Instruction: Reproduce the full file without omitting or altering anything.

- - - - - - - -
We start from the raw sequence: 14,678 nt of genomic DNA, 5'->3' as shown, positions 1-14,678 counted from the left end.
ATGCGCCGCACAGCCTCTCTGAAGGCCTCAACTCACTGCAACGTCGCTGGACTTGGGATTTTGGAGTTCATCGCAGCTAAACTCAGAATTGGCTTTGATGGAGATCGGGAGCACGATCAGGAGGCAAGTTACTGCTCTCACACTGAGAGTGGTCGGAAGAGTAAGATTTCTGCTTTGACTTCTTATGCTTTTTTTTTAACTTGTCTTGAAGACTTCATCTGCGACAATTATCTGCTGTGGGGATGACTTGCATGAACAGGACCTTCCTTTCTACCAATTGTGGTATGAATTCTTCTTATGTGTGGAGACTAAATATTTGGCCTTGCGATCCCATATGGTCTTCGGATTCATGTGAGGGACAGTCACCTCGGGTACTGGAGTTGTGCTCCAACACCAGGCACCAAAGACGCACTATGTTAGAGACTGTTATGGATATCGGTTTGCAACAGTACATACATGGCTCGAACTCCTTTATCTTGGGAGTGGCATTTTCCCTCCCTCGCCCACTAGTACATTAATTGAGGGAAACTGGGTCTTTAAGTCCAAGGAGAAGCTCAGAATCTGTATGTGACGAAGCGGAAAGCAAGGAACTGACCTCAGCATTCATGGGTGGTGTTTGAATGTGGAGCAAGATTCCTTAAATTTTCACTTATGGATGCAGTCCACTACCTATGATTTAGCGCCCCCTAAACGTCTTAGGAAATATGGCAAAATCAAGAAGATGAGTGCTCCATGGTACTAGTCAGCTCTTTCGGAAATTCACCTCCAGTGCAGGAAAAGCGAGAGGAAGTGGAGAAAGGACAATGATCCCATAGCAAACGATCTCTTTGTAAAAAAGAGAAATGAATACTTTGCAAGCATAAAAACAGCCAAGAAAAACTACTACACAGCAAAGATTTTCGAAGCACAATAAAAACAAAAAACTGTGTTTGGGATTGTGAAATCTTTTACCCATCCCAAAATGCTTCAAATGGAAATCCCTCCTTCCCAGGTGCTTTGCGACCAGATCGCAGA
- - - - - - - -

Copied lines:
We start from the raw sequence: 14,678 nt of genomic DNA, 5'->3' as shown, positions 1-14,678 counted from the left end.
ATGCGCCGCACAGCCTCTCTGAAGGCCTCAACTCACTGCAACGTCGCTGGACTTGGGATTTTGGAGTTCATCGCAGCTAAACTCAGAATTGGCTTTGATGGAGATCGGGAGCACGATCAGGAGGCAAGTTACTGCTCTCACACTGAGAGTGGTCGGAAGAGTAAGATTTCTGCTTTGACTTCTTATGCTTTTTTTTTAACTTGTCTTGAAGACTTCATCTGCGACAATTATCTGCTGTGGGGATGACTTGCATGAACAGGACCTTCCTTTCTACCAATTGTGGTATGAATTCTTCTTATGTGTGGAGACTAAATATTTGGCCTTGCGATCCCATATGGTCTTCGGATTCATGTGAGGGACAGTCACCTCGGGTACTGGAGTTGTGCTCCAACACCAGGCACCAAAGACGCACTATGTTAGAGACTGTTATGGATATCGGTTTGCAACAGTACATACATGGCTCGAACTCCTTTATCTTGGGAGTGGCATTTTCCCTCCCTCGCCCACTAGTACATTAATTGAGGGAAACTGGGTCTTTAAGTCCAAGGAGAAGCTCAGAATCTGTATGTGACGAAGCGGAAAGCAAGGAACTGACCTCAGCATTCATGGGTGGTGTTTGAATGTGGAGCAAGATTCCTTAAATTTTCACTTATGGATGCAGTCCACTACCTATGATTTAGCGCCCCCTAAACGTCTTAGGAAATATGGCAAAATCAAGAAGATGAGTGCTCCATGGTACTAGTCAGCTCTTTCGGAAATTCACCTCCAGTGCAGGAAAAGCGAGAGGAAGTGGAGAAAGGACAATGATCCCATAGCAAACGATCTCTTTGTAAAAAAGAGAAATGAATACTTTGCAAGCATAAAAACAGCCAAGAAAAACTACTACACAGCAAAGATTTTCGAAGCACAATAAAAACAAAAAACTGTGTTTGGGATTGTGAAATCTTTTACCCATCCCAAAATGCTTCAAATGGAAATCCCTCCTTCCCAGGTGCTTTGCGACCAGATCGCAGA